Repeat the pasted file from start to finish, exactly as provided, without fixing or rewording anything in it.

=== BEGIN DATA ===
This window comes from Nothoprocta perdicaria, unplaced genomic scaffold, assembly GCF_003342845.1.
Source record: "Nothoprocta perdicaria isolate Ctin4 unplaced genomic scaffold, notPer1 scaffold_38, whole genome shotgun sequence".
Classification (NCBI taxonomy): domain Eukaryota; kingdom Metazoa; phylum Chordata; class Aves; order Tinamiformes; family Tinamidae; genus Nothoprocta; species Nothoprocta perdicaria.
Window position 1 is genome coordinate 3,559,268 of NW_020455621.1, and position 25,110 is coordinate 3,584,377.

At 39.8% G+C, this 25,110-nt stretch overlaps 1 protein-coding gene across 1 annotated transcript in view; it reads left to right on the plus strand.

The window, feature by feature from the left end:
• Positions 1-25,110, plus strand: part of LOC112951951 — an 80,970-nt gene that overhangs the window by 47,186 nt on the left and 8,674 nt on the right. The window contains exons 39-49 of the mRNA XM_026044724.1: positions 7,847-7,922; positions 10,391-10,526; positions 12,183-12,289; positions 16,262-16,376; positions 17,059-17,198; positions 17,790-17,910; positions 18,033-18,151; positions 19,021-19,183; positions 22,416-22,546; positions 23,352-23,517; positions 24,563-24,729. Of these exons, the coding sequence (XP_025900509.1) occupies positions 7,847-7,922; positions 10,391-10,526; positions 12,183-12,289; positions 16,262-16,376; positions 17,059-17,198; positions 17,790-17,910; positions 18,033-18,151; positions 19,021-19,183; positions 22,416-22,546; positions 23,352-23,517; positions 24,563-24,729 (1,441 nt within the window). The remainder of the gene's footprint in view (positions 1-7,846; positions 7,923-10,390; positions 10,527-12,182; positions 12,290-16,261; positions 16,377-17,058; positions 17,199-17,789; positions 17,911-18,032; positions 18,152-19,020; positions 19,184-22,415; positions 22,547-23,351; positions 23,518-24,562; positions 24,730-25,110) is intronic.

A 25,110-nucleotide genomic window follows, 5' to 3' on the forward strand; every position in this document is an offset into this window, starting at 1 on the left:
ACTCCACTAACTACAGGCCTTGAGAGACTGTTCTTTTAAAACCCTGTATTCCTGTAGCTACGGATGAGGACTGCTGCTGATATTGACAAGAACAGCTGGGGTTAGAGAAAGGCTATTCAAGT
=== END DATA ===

This window comes from Nothoprocta perdicaria, unplaced genomic scaffold, assembly GCF_003342845.1.
Source record: "Nothoprocta perdicaria isolate Ctin4 unplaced genomic scaffold, notPer1 scaffold_38, whole genome shotgun sequence".
Classification (NCBI taxonomy): domain Eukaryota; kingdom Metazoa; phylum Chordata; class Aves; order Tinamiformes; family Tinamidae; genus Nothoprocta; species Nothoprocta perdicaria.
Window position 1 is genome coordinate 3,559,268 of NW_020455621.1, and position 25,110 is coordinate 3,584,377.

At 39.8% G+C, this 25,110-nt stretch overlaps 1 protein-coding gene across 1 annotated transcript in view; it reads left to right on the plus strand.

The window, feature by feature from the left end:
• Positions 1-25,110, plus strand: part of LOC112951951 — an 80,970-nt gene that overhangs the window by 47,186 nt on the left and 8,674 nt on the right. The window contains exons 39-49 of the mRNA XM_026044724.1: positions 7,847-7,922; positions 10,391-10,526; positions 12,183-12,289; positions 16,262-16,376; positions 17,059-17,198; positions 17,790-17,910; positions 18,033-18,151; positions 19,021-19,183; positions 22,416-22,546; positions 23,352-23,517; positions 24,563-24,729. Of these exons, the coding sequence (XP_025900509.1) occupies positions 7,847-7,922; positions 10,391-10,526; positions 12,183-12,289; positions 16,262-16,376; positions 17,059-17,198; positions 17,790-17,910; positions 18,033-18,151; positions 19,021-19,183; positions 22,416-22,546; positions 23,352-23,517; positions 24,563-24,729 (1,441 nt within the window). The remainder of the gene's footprint in view (positions 1-7,846; positions 7,923-10,390; positions 10,527-12,182; positions 12,290-16,261; positions 16,377-17,058; positions 17,199-17,789; positions 17,911-18,032; positions 18,152-19,020; positions 19,184-22,415; positions 22,547-23,351; positions 23,518-24,562; positions 24,730-25,110) is intronic.

A 25,110-nucleotide genomic window follows, 5' to 3' on the forward strand; every position in this document is an offset into this window, starting at 1 on the left:
ACTCCACTAACTACAGGCCTTGAGAGACTGTTCTTTTAAAACCCTGTATTCCTGTAGCTACGGATGAGGACTGCTGCTGATATTGACAAGAACAGCTGGGGTTAGAGAAAGGCTATTCAAGT